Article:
Phone: (09) 379 3484
Cost: We spent $206 for two
Rating out of 10: Food: 7.5 Service: 9 Value: 7.5 Ambience: 7.5
If tuna poke is this summer's snapper ceviche, will it also be next spring's byword for a celebrity drug bust?
Why Auckland Police chose to codename a cocaine sting after a raw fish salad nobody can pronounce is anybody's guess. But in case this is an ongoing trend, be advised that "poke" is said "pokay".
The Hawaiian sesame and soy-cured raw tuna combo has been lurking on the edge of the city's food scene for a while. Referenced on catering menus and blogs, it's now starring at a Wynyard Quarter restaurant.
"It's becoming a signature dish," said our waitperson, as we took our reserved seats at Kindred, recently opened near the glittery new ASB Waterfront Theatre.
A note about that exceptional waitperson. She was friendly, efficient, happy to bring two types of wine for tasting, and genuinely horrified when we refilled our own glasses (seriously, if there is one thing I'm good at, it's pouring wine). That kind of service - especially during set-menu, pre-theatre package sittings - will be crucial to Kindred's success.
We went a la carte, in the neutral blond room with comfortable American oak chairs. The menu is contemporary bistro. That means the cheesecake is made from soaked and ground-up cashews and the bill of fare is prone to over-reassuring - free-range this, grass-fed that. I resisted the smarmy temptation to check the cows hadn't (shock!) eaten silage over winter, and tried to remember what Forest and Bird's Best Fish Guide has to say about tuna (short answer: it depends on the species). Kindred's, for the record, is sourced from Fiji and is usually yellowfin or bigeye.
Texturally, the poke was quite gelatinous, with less of a toothy "bite" than ceviche. Sesame-mellow in flavour, the $17 serve was easily big enough to share. With the notable exception of the prawns (no amount of buttery, crispy caper dressing justifies a $7-a-piece price tag), Kindred's portions are uniformly generous.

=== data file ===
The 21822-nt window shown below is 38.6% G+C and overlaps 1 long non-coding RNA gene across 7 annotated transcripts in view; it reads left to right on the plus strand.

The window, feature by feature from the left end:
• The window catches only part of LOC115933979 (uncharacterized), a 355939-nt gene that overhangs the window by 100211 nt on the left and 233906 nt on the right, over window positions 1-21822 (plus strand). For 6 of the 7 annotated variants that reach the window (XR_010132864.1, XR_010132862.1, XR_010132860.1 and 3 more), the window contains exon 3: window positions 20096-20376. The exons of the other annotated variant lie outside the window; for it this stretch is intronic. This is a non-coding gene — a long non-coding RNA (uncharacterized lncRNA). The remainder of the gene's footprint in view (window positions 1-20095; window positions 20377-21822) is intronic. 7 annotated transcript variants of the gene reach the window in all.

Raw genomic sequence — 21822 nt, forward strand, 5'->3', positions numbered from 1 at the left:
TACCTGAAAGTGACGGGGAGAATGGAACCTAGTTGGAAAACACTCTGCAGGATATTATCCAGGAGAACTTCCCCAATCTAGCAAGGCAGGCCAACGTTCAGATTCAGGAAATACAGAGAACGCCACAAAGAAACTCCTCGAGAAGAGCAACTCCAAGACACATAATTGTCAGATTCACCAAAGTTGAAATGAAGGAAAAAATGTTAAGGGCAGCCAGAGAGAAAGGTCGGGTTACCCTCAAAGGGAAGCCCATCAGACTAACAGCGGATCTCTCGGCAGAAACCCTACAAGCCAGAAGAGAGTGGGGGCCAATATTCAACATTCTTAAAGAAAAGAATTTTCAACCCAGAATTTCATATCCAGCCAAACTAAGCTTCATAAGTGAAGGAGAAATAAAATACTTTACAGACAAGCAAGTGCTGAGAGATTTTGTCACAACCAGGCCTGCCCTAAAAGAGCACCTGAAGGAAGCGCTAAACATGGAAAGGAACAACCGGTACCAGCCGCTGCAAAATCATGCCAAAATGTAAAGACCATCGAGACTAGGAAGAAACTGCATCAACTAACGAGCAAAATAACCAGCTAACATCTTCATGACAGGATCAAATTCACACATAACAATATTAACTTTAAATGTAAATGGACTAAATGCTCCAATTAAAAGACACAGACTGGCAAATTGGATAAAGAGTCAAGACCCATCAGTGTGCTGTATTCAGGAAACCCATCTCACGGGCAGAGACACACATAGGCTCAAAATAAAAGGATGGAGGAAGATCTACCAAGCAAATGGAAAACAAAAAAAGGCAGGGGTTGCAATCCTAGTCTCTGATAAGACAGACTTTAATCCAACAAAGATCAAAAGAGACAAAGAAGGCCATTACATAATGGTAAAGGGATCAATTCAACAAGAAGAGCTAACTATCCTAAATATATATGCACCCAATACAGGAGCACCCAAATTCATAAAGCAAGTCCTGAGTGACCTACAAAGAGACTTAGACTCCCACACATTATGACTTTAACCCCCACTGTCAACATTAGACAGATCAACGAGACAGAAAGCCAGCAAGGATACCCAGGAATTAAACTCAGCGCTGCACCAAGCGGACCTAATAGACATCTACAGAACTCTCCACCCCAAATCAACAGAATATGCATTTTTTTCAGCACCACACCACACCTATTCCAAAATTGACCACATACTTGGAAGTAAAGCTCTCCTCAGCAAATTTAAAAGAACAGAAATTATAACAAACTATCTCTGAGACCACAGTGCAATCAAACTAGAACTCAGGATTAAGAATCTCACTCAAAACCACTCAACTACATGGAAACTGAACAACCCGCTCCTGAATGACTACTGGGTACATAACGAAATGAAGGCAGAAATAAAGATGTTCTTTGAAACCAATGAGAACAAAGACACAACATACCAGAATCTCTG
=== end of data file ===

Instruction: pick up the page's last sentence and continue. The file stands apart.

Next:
An $18 pork belly was succulent and sticky, with a pleasant lemony undertone, and though labelled as small, worked as a main. We barely made a dent in the sides - kumara fries with a delicious, lighter than usual aioli, and green beans with a palate-cleansing chimichurri ($9 and $8, respectively). I wish we'd tried the house slaw with tahini and grapefruit dressing, because Kindred appears to be at its best when it employs citrus/sour flavours.
Despite the nods to ingredients du jour (chia seed, cacao nibs, kombucha) this is not a menu to scare the horses. Chicken, lamb and steak are all present and accounted for. If you're a vegetarian, however, and you don't eat tomatoes, you're screwed. They feature raw in an $18 spiced cheese dish (which a colleague reported was good, but not that spicy) and roasted, in a quinoa and kale pesto salad ($22).
I had the hapuku ($33). It was perfectly just-cooked. Sadly, a pile of accompanying fennel had been braised to a flavourless shadow of its former self.
We finished with a piece of that raw cashew cheesecake. So pretty, with its lemon and blueberry layers, but ultimately they all blended into one.
Safe, but not spectacular. Cheesecake as a metaphor?